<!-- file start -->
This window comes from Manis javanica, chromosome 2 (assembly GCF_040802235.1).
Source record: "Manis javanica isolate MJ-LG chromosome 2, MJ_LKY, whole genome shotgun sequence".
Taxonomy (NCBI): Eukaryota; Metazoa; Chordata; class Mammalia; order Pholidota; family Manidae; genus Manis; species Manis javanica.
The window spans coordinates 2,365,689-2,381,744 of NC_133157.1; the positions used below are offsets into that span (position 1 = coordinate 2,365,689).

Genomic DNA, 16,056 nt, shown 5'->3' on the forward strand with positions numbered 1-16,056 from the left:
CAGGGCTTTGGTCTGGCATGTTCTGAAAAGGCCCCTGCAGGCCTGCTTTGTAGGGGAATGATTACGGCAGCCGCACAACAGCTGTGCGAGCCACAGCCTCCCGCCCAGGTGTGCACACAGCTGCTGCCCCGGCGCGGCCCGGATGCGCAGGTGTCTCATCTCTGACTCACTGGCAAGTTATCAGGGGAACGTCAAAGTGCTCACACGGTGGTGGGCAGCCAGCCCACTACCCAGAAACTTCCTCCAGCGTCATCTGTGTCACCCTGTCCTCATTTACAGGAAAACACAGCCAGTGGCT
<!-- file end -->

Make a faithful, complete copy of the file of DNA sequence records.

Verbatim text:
This window comes from Manis javanica, chromosome 2 (assembly GCF_040802235.1).
Source record: "Manis javanica isolate MJ-LG chromosome 2, MJ_LKY, whole genome shotgun sequence".
Taxonomy (NCBI): Eukaryota; Metazoa; Chordata; class Mammalia; order Pholidota; family Manidae; genus Manis; species Manis javanica.
The window spans coordinates 2,365,689-2,381,744 of NC_133157.1; the positions used below are offsets into that span (position 1 = coordinate 2,365,689).

Genomic DNA, 16,056 nt, shown 5'->3' on the forward strand with positions numbered 1-16,056 from the left:
CAGGGCTTTGGTCTGGCATGTTCTGAAAAGGCCCCTGCAGGCCTGCTTTGTAGGGGAATGATTACGGCAGCCGCACAACAGCTGTGCGAGCCACAGCCTCCCGCCCAGGTGTGCACACAGCTGCTGCCCCGGCGCGGCCCGGATGCGCAGGTGTCTCATCTCTGACTCACTGGCAAGTTATCAGGGGAACGTCAAAGTGCTCACACGGTGGTGGGCAGCCAGCCCACTACCCAGAAACTTCCTCCAGCGTCATCTGTGTCACCCTGTCCTCATTTACAGGAAAACACAGCCAGTGGCT